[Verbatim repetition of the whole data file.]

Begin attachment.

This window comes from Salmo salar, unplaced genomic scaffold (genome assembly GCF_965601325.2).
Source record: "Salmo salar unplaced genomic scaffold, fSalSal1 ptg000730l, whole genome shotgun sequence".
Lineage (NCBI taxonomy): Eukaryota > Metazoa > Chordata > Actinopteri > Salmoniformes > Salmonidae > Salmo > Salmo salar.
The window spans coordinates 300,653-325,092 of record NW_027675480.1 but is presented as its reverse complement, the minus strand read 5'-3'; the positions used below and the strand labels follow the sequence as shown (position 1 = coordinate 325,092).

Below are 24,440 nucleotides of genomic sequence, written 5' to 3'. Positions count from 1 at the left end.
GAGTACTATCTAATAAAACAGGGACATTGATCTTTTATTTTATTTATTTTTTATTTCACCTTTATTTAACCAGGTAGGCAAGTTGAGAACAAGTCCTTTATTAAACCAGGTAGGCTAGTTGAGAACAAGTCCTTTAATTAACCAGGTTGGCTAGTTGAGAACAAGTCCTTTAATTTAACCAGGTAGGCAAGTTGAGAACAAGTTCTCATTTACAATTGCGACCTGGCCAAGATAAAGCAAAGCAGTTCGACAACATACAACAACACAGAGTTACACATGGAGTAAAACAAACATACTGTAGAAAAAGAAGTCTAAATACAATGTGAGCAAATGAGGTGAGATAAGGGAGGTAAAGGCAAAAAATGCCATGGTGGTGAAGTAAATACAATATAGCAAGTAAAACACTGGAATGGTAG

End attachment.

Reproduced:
This window comes from Salmo salar, unplaced genomic scaffold (genome assembly GCF_965601325.2).
Source record: "Salmo salar unplaced genomic scaffold, fSalSal1 ptg000730l, whole genome shotgun sequence".
Lineage (NCBI taxonomy): Eukaryota > Metazoa > Chordata > Actinopteri > Salmoniformes > Salmonidae > Salmo > Salmo salar.
The window spans coordinates 300,653-325,092 of record NW_027675480.1 but is presented as its reverse complement, the minus strand read 5'-3'; the positions used below and the strand labels follow the sequence as shown (position 1 = coordinate 325,092).

Below are 24,440 nucleotides of genomic sequence, written 5' to 3'. Positions count from 1 at the left end.
GAGTACTATCTAATAAAACAGGGACATTGATCTTTTATTTTATTTATTTTTTATTTCACCTTTATTTAACCAGGTAGGCAAGTTGAGAACAAGTCCTTTATTAAACCAGGTAGGCTAGTTGAGAACAAGTCCTTTAATTAACCAGGTTGGCTAGTTGAGAACAAGTCCTTTAATTTAACCAGGTAGGCAAGTTGAGAACAAGTTCTCATTTACAATTGCGACCTGGCCAAGATAAAGCAAAGCAGTTCGACAACATACAACAACACAGAGTTACACATGGAGTAAAACAAACATACTGTAGAAAAAGAAGTCTAAATACAATGTGAGCAAATGAGGTGAGATAAGGGAGGTAAAGGCAAAAAATGCCATGGTGGTGAAGTAAATACAATATAGCAAGTAAAACACTGGAATGGTAG